According to a new research conducted by US scientists, the Pfizer and Moderna Covid vaccines should continue to be highly effective against two coronavirus variants first discovered in India.
The NYU Grossman School of Medicine and NYU Langone Center conducted the lab-based research, which is considered preliminary since it has not yet been published in a peer-reviewed journal.
"What we find is that the vaccine's antibodies are a little bit weaker against the variants, but not enough to affect the vaccines' protective potential," said senior author Nathaniel "Ned" Landau.
The researchers took blood sample from people who had one of the two vaccines, which are widely used in the United States and have been administered to more than 150 million people. They then exposed these samples in the lab to engineered pseudovirus particles containing mutations in the coronavirus's "spike" region that were specific to either the B.1.617 or B.1.618 variants, which were first discovered in India.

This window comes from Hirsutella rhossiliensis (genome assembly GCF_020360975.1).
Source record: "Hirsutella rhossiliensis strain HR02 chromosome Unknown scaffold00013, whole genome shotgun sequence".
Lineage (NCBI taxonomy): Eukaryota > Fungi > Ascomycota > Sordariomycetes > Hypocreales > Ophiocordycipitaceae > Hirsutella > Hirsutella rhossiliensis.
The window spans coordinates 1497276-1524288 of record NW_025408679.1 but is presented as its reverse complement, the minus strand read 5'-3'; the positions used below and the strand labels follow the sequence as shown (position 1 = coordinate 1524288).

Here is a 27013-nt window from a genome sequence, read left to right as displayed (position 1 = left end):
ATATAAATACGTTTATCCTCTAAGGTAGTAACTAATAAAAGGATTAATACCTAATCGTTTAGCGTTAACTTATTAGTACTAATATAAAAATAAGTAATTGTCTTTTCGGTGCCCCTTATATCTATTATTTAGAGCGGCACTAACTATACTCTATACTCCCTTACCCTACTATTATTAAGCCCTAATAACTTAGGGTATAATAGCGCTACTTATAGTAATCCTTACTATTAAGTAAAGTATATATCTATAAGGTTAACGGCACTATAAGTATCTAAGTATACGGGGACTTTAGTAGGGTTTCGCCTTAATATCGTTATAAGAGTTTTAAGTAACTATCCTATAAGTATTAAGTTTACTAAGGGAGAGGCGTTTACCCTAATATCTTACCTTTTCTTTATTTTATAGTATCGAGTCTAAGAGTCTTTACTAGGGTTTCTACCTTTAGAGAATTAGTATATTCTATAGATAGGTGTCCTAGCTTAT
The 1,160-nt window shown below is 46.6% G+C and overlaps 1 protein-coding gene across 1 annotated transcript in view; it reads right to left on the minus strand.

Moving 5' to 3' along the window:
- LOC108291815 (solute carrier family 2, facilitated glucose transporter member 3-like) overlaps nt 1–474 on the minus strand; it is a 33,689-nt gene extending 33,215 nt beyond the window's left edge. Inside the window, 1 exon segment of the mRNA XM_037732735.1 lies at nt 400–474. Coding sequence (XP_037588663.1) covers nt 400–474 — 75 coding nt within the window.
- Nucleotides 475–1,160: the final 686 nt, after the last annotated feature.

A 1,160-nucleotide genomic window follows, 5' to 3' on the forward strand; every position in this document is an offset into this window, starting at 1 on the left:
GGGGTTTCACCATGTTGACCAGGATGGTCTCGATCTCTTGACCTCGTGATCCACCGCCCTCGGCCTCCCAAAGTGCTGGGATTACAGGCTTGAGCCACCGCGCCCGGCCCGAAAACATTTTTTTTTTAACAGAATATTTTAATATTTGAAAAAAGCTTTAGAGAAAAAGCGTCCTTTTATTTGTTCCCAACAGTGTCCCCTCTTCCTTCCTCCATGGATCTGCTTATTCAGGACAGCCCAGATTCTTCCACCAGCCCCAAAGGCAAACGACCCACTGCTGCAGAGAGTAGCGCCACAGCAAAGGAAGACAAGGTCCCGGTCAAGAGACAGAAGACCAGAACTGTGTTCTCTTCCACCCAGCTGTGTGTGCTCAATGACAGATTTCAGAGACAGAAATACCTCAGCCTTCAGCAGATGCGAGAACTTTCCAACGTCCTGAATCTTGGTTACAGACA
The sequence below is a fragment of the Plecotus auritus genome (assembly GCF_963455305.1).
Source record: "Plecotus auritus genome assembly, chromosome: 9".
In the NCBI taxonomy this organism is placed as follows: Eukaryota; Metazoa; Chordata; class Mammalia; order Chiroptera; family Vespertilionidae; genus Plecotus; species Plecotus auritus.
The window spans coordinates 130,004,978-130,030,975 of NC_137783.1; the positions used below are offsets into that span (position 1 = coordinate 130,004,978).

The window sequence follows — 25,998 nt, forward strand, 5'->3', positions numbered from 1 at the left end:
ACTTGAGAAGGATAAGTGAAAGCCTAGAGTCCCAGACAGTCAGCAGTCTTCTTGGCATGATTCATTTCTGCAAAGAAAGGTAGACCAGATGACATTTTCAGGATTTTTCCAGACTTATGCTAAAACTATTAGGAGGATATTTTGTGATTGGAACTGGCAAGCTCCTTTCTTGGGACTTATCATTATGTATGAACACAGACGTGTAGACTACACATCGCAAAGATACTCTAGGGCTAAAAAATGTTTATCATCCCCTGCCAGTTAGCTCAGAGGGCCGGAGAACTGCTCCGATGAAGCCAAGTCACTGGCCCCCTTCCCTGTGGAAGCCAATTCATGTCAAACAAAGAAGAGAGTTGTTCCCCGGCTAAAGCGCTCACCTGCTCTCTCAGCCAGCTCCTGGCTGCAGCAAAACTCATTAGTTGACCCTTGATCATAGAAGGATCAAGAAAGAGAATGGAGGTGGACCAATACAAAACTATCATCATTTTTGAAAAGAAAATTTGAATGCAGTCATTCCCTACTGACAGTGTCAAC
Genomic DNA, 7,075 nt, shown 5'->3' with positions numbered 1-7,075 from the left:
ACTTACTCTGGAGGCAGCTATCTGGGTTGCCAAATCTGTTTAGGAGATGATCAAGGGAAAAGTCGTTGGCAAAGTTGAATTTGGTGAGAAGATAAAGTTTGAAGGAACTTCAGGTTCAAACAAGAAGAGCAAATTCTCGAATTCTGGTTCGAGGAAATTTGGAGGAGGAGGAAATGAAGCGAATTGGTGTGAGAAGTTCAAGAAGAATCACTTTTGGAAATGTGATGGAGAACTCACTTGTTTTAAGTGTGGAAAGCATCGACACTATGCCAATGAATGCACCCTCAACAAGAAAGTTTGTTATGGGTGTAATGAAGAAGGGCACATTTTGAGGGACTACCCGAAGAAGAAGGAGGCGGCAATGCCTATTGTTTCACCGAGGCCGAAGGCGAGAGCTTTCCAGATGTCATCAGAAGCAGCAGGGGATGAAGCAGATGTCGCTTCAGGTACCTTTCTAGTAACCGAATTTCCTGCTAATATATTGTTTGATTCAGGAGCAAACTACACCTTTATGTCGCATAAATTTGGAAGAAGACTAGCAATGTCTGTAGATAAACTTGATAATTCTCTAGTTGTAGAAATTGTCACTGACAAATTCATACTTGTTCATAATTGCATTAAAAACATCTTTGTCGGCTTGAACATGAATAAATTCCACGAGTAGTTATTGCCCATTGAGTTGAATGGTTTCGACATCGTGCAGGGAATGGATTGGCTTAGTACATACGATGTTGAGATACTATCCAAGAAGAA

Overall, they discovered a nearly four-fold reduction in the amount of neutralizing antibodies — Y-shaped proteins generated by the immune system to prevent pathogens from entering cells — for B.1.617. The reduction was roughly threefold for B.1.618.
In other words, certain antibodies no longer function against the variants, but there are still a lot of antibodies that do, Landau explained.
"Since the overall levels remain well above those observed in samples taken from people who recovered from infection with an earlier unmutated virus, we believe the vaccines will be highly safe," he added.
However, a lab study alone can not predict how effective a product will be in the real world; that will have to be determined by additional research.
"Our findings give us faith that current vaccines can protect against the variants that have been reported so far," the researchers concluded.